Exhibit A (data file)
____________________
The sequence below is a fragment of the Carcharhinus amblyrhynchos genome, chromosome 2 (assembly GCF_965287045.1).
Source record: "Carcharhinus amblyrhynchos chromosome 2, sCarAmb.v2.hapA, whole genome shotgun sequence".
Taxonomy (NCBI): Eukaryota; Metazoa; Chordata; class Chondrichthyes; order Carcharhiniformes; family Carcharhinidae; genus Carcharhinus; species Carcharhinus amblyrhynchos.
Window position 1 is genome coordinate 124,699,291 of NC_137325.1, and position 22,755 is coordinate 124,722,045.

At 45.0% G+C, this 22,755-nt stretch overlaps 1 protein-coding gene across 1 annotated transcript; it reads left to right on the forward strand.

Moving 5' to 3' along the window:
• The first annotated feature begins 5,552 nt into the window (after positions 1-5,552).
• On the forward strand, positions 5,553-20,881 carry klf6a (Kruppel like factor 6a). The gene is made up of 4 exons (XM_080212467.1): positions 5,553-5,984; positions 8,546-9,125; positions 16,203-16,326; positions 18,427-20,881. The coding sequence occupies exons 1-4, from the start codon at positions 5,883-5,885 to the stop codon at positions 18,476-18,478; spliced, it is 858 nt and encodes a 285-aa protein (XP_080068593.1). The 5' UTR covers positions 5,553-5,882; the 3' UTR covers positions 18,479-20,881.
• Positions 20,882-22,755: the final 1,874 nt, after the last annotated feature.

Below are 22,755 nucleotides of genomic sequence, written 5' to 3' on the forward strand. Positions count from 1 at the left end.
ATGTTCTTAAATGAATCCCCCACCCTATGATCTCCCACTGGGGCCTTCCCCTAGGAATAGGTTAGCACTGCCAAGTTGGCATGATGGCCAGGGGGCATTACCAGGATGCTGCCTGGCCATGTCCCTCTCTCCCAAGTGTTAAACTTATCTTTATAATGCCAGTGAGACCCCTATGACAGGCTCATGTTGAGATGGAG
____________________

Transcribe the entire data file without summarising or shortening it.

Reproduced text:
The sequence below is a fragment of the Carcharhinus amblyrhynchos genome, chromosome 2 (assembly GCF_965287045.1).
Source record: "Carcharhinus amblyrhynchos chromosome 2, sCarAmb.v2.hapA, whole genome shotgun sequence".
Taxonomy (NCBI): Eukaryota; Metazoa; Chordata; class Chondrichthyes; order Carcharhiniformes; family Carcharhinidae; genus Carcharhinus; species Carcharhinus amblyrhynchos.
Window position 1 is genome coordinate 124,699,291 of NC_137325.1, and position 22,755 is coordinate 124,722,045.

At 45.0% G+C, this 22,755-nt stretch overlaps 1 protein-coding gene across 1 annotated transcript; it reads left to right on the forward strand.

Moving 5' to 3' along the window:
• The first annotated feature begins 5,552 nt into the window (after positions 1-5,552).
• On the forward strand, positions 5,553-20,881 carry klf6a (Kruppel like factor 6a). The gene is made up of 4 exons (XM_080212467.1): positions 5,553-5,984; positions 8,546-9,125; positions 16,203-16,326; positions 18,427-20,881. The coding sequence occupies exons 1-4, from the start codon at positions 5,883-5,885 to the stop codon at positions 18,476-18,478; spliced, it is 858 nt and encodes a 285-aa protein (XP_080068593.1). The 5' UTR covers positions 5,553-5,882; the 3' UTR covers positions 18,479-20,881.
• Positions 20,882-22,755: the final 1,874 nt, after the last annotated feature.

Below are 22,755 nucleotides of genomic sequence, written 5' to 3' on the forward strand. Positions count from 1 at the left end.
ATGTTCTTAAATGAATCCCCCACCCTATGATCTCCCACTGGGGCCTTCCCCTAGGAATAGGTTAGCACTGCCAAGTTGGCATGATGGCCAGGGGGCATTACCAGGATGCTGCCTGGCCATGTCCCTCTCTCCCAAGTGTTAAACTTATCTTTATAATGCCAGTGAGACCCCTATGACAGGCTCATGTTGAGATGGAG